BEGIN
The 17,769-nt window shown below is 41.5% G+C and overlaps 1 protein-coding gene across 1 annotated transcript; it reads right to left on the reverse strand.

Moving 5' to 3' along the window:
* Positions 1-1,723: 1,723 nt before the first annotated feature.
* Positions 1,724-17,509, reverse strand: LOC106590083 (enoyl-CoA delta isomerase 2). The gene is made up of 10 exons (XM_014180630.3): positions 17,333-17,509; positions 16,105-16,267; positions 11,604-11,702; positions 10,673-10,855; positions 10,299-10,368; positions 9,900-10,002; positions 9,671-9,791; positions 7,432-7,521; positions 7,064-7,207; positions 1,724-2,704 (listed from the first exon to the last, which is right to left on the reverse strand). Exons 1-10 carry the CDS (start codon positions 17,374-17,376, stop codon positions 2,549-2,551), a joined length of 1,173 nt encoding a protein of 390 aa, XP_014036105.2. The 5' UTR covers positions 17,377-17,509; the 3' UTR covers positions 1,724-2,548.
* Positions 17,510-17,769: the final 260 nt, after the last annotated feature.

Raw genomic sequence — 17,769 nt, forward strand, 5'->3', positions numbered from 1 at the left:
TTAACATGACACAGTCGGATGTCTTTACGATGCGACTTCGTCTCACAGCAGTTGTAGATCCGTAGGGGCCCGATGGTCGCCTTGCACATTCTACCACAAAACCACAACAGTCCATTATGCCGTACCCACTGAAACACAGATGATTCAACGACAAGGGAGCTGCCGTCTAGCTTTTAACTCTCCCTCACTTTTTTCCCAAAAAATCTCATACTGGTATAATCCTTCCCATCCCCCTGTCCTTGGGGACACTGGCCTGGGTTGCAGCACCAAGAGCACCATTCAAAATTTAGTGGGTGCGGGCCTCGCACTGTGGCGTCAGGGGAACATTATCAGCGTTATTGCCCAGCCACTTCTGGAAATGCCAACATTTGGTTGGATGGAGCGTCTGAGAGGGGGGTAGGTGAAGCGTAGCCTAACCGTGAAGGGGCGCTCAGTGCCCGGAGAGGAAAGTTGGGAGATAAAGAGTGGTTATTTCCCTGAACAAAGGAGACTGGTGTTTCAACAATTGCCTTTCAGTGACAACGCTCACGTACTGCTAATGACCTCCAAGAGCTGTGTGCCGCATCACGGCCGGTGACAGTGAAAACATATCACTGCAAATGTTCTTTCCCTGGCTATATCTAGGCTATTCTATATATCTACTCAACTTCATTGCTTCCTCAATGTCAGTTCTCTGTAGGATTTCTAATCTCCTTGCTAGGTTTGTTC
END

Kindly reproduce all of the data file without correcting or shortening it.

The 17,769-nt window shown below is 41.5% G+C and overlaps 1 protein-coding gene across 1 annotated transcript; it reads right to left on the reverse strand.

Moving 5' to 3' along the window:
* Positions 1-1,723: 1,723 nt before the first annotated feature.
* Positions 1,724-17,509, reverse strand: LOC106590083 (enoyl-CoA delta isomerase 2). The gene is made up of 10 exons (XM_014180630.3): positions 17,333-17,509; positions 16,105-16,267; positions 11,604-11,702; positions 10,673-10,855; positions 10,299-10,368; positions 9,900-10,002; positions 9,671-9,791; positions 7,432-7,521; positions 7,064-7,207; positions 1,724-2,704 (listed from the first exon to the last, which is right to left on the reverse strand). Exons 1-10 carry the CDS (start codon positions 17,374-17,376, stop codon positions 2,549-2,551), a joined length of 1,173 nt encoding a protein of 390 aa, XP_014036105.2. The 5' UTR covers positions 17,377-17,509; the 3' UTR covers positions 1,724-2,548.
* Positions 17,510-17,769: the final 260 nt, after the last annotated feature.

Raw genomic sequence — 17,769 nt, forward strand, 5'->3', positions numbered from 1 at the left:
TTAACATGACACAGTCGGATGTCTTTACGATGCGACTTCGTCTCACAGCAGTTGTAGATCCGTAGGGGCCCGATGGTCGCCTTGCACATTCTACCACAAAACCACAACAGTCCATTATGCCGTACCCACTGAAACACAGATGATTCAACGACAAGGGAGCTGCCGTCTAGCTTTTAACTCTCCCTCACTTTTTTCCCAAAAAATCTCATACTGGTATAATCCTTCCCATCCCCCTGTCCTTGGGGACACTGGCCTGGGTTGCAGCACCAAGAGCACCATTCAAAATTTAGTGGGTGCGGGCCTCGCACTGTGGCGTCAGGGGAACATTATCAGCGTTATTGCCCAGCCACTTCTGGAAATGCCAACATTTGGTTGGATGGAGCGTCTGAGAGGGGGGTAGGTGAAGCGTAGCCTAACCGTGAAGGGGCGCTCAGTGCCCGGAGAGGAAAGTTGGGAGATAAAGAGTGGTTATTTCCCTGAACAAAGGAGACTGGTGTTTCAACAATTGCCTTTCAGTGACAACGCTCACGTACTGCTAATGACCTCCAAGAGCTGTGTGCCGCATCACGGCCGGTGACAGTGAAAACATATCACTGCAAATGTTCTTTCCCTGGCTATATCTAGGCTATTCTATATATCTACTCAACTTCATTGCTTCCTCAATGTCAGTTCTCTGTAGGATTTCTAATCTCCTTGCTAGGTTTGTTC